Rivalry

Ben performs Rivalry

 live at the Hackney Picturehouse, UK on March 13th, 2018.  A London SPARK event.

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March4Women London!

Good Lad Initiative joined the March4Women on Sunday March 4th! We started walking from Westminster, London, UK.

We marched for gender equality along with thousands of other women, men, children and pets. We marched from the Houses of Parliament over to Trafalgar Square, following the historic march of the Suffragettes.

Under Nelson’s column in the Square, speeches, music and celebrations were held to commemorate 100 years of women’s suffrage in the UK.

The Helen Pankhurst, great-granddaughter of Emmeline Pankhurst, spoke inspirational words to the crowd on the very spot where her great-grandmother made her history-changing speech.

The Mayor of London, Sadiq Khan, proudly said “I am a feminist” and reiterated his commitment to making London equal for all.

Annie Lennox televised her message to the Square from giant screens. So many musicians, celebrities, comediennes gave their time to speak and entertain. It was a truly inspirational atmosphere and a fantastic feeling to be there!

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What is the Good Lad Initiative? GLI runs workshops with trained facilitators in all-male school classrooms, for pupils aged 12-18. The workshops address issues of gender equality and masculinity. We encourage young men to talk openly using the media of role playing, games and exercises.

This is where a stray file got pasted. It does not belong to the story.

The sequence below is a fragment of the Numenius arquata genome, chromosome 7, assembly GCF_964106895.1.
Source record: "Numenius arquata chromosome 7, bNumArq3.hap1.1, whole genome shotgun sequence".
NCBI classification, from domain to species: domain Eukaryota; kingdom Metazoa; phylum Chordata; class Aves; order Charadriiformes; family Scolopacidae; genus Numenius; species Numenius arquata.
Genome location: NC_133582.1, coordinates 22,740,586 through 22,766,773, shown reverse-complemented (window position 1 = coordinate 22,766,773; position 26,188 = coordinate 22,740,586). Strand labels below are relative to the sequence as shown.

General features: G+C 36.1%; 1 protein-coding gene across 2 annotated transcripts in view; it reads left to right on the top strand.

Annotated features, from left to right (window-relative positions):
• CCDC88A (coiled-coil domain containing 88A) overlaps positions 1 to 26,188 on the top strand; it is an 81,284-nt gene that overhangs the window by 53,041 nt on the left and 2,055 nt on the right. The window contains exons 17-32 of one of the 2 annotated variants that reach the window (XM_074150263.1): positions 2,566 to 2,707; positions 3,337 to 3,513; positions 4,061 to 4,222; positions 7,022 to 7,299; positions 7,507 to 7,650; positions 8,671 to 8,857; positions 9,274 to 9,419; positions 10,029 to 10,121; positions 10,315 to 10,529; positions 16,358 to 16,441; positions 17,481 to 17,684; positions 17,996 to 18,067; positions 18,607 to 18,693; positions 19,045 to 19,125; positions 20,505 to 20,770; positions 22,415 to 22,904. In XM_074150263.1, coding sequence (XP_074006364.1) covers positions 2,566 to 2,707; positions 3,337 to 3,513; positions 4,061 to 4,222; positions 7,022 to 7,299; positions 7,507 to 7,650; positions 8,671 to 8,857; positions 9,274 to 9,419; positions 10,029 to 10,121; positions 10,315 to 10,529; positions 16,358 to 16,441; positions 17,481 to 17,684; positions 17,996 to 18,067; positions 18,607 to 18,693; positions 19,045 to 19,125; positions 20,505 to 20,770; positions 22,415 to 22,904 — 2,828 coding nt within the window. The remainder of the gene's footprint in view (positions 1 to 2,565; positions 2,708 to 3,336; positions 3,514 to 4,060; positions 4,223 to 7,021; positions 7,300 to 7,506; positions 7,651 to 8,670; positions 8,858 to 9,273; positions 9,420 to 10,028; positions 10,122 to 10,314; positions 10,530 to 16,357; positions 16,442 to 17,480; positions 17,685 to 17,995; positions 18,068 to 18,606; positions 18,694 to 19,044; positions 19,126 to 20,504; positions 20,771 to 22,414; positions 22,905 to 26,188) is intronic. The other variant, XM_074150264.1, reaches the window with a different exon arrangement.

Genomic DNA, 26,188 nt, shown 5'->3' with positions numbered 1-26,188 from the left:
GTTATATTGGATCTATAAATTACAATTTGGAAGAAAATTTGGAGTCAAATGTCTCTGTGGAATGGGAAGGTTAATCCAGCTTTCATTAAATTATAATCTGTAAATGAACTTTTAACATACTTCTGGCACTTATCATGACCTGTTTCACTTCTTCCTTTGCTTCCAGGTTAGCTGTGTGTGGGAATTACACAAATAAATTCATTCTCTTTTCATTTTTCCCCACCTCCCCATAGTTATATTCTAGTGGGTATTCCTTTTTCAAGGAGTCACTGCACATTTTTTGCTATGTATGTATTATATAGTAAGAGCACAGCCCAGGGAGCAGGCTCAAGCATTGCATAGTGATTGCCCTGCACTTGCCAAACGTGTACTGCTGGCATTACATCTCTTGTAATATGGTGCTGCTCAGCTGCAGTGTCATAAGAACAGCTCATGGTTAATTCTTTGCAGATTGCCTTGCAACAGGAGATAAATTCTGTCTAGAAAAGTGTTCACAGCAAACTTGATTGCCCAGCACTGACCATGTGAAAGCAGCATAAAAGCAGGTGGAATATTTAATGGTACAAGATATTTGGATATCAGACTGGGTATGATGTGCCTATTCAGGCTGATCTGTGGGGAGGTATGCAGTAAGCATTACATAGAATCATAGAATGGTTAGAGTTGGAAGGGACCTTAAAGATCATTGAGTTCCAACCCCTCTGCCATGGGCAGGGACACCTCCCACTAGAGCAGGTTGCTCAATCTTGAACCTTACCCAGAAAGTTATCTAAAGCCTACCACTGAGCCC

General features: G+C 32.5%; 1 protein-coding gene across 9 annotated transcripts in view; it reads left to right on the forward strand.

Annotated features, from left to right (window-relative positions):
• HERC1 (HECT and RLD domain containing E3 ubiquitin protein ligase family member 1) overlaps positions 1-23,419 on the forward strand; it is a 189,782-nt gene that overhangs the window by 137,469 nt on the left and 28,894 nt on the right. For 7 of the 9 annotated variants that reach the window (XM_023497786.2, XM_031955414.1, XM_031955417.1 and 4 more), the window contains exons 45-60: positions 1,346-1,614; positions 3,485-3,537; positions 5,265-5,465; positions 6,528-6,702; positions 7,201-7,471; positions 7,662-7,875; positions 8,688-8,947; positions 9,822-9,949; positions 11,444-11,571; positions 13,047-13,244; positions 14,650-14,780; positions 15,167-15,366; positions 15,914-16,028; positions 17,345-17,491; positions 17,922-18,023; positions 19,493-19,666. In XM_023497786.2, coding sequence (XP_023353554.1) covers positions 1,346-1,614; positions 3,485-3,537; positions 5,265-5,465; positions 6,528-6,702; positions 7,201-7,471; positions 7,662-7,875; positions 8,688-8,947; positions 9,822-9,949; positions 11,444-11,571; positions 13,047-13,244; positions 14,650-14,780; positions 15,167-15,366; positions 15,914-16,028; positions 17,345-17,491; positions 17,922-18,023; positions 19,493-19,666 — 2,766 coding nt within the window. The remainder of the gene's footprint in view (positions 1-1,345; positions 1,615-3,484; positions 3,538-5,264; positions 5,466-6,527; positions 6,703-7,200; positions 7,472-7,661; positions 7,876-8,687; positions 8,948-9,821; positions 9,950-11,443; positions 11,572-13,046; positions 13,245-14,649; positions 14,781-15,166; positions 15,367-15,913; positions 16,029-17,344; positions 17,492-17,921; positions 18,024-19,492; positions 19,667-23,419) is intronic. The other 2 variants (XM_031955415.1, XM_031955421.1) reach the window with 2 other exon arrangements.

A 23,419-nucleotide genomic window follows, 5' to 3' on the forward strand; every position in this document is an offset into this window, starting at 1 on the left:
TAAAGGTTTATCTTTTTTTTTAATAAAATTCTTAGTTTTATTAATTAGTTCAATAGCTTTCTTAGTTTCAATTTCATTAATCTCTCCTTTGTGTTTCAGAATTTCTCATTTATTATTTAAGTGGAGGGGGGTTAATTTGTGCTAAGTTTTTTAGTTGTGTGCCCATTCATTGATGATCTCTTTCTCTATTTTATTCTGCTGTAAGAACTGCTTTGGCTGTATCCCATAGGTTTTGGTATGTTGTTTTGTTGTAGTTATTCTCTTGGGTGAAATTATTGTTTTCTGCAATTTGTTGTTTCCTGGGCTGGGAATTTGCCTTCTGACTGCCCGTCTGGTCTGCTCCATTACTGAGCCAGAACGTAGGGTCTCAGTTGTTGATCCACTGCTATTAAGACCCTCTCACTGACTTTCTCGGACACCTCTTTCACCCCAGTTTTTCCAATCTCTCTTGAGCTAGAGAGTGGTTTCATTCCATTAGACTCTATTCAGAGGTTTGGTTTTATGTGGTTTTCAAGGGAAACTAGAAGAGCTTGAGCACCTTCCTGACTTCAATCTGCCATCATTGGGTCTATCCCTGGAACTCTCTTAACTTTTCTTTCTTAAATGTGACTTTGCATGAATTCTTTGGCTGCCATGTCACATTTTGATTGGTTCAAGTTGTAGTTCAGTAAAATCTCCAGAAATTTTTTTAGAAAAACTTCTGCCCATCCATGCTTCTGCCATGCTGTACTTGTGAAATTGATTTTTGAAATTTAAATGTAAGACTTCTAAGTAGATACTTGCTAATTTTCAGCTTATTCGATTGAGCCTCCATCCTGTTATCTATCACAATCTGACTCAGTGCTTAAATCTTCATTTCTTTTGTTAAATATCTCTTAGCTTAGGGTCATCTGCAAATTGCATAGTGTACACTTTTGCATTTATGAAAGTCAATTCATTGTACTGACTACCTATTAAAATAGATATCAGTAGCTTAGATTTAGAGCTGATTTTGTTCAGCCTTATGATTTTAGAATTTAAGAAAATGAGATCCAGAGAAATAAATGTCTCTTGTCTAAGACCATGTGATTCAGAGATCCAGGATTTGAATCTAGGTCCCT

At Least One Thing You Should Never Do With A Harpoon Gun

Ben performs live

At Least One Thing You Should Never Do With A Harpoon Gun

at the inaugural launch of London’s new Perfect Liars Club, held at The Book Club, on February 20th, 2018.

[Note: Video dark-lit due to low stage lighting. Audio may need to be turned up.]

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For more videos from Ben, subscribe to his Channel at

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For more about Ben’s books, check them out here.

And don’t forget to connect with Ben – join him at
 Twitter  Facebook  Twitter  Goodreads Facebook Pinterest Instagram Google+ YouTube Email

He looks forward to seeing you soon!

Lucy in the Sky

Ben performs Lucy in the Sky

 live at the Hackney Picturehouse, UK on February 12th, 2018.  A London SPARK event.

***

For more videos from Ben, subscribe to his Channel at

YouTube

For more about Ben’s books, check them out here.

And don’t forget to connect with Ben – join him at
 Twitter  Facebook  Twitter  Goodreads Facebook Pinterest Instagram Google+ YouTube Email

He looks forward to seeing you soon!

Happy New Year 2018!

Happy New Year!

All the best from,

Ben

Merry Christmas!

Best wishes

to you and yours for the holidays!

– from Ben

London Landmarks: The Museum of London

A perfect Sunday afternoon

This was my first visit to the Museum of London that nestles against a section of preserved Roman wall, a short walk from St Paul’s Cathedral. Innovative in its design, the museum’s nine (free) galleries—that span from pre-history to the modern era—are laid out such that the visitor must follow them chronologically.

A time of mammoths and lions